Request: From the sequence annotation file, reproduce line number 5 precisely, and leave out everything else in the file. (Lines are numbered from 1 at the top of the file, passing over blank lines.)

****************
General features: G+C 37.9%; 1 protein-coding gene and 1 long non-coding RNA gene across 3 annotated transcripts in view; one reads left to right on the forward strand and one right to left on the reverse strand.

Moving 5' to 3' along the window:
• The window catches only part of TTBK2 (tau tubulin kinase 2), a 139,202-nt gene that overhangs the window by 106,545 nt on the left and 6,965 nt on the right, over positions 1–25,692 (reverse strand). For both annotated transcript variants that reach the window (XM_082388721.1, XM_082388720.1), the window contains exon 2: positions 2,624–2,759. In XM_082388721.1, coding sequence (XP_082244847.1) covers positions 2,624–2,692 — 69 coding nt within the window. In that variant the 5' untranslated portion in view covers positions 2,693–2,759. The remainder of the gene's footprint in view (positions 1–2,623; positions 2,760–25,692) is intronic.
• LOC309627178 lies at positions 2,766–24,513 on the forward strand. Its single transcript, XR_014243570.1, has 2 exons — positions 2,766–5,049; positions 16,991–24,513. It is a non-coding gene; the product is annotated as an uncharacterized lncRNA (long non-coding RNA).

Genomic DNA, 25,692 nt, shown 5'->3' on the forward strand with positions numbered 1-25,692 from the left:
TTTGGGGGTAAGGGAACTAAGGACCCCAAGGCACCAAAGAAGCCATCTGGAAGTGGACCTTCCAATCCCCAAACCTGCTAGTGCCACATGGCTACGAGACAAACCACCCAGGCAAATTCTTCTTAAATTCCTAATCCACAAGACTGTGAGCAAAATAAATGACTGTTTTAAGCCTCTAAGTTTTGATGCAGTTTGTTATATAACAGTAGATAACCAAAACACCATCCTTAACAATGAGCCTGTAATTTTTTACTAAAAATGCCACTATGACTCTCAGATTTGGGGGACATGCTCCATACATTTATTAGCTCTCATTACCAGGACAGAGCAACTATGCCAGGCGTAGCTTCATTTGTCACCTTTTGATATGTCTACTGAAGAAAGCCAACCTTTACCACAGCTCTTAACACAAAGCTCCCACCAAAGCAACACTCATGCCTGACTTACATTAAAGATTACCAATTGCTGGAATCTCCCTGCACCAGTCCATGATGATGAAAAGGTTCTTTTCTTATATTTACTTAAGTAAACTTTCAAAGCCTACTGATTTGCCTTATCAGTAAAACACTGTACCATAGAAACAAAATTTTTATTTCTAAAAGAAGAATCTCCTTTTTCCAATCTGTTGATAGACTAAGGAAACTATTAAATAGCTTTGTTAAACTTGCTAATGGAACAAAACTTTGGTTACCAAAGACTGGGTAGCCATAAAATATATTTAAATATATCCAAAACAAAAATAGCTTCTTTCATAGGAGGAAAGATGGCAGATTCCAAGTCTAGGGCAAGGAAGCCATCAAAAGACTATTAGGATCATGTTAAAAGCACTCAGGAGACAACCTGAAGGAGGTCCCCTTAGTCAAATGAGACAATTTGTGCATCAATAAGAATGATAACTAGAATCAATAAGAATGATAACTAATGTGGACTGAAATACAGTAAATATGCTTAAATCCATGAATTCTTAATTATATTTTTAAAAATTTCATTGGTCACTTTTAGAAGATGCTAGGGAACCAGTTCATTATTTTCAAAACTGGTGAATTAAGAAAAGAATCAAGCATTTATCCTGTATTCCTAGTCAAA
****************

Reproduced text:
Genomic DNA, 25,692 nt, shown 5'->3' on the forward strand with positions numbered 1-25,692 from the left: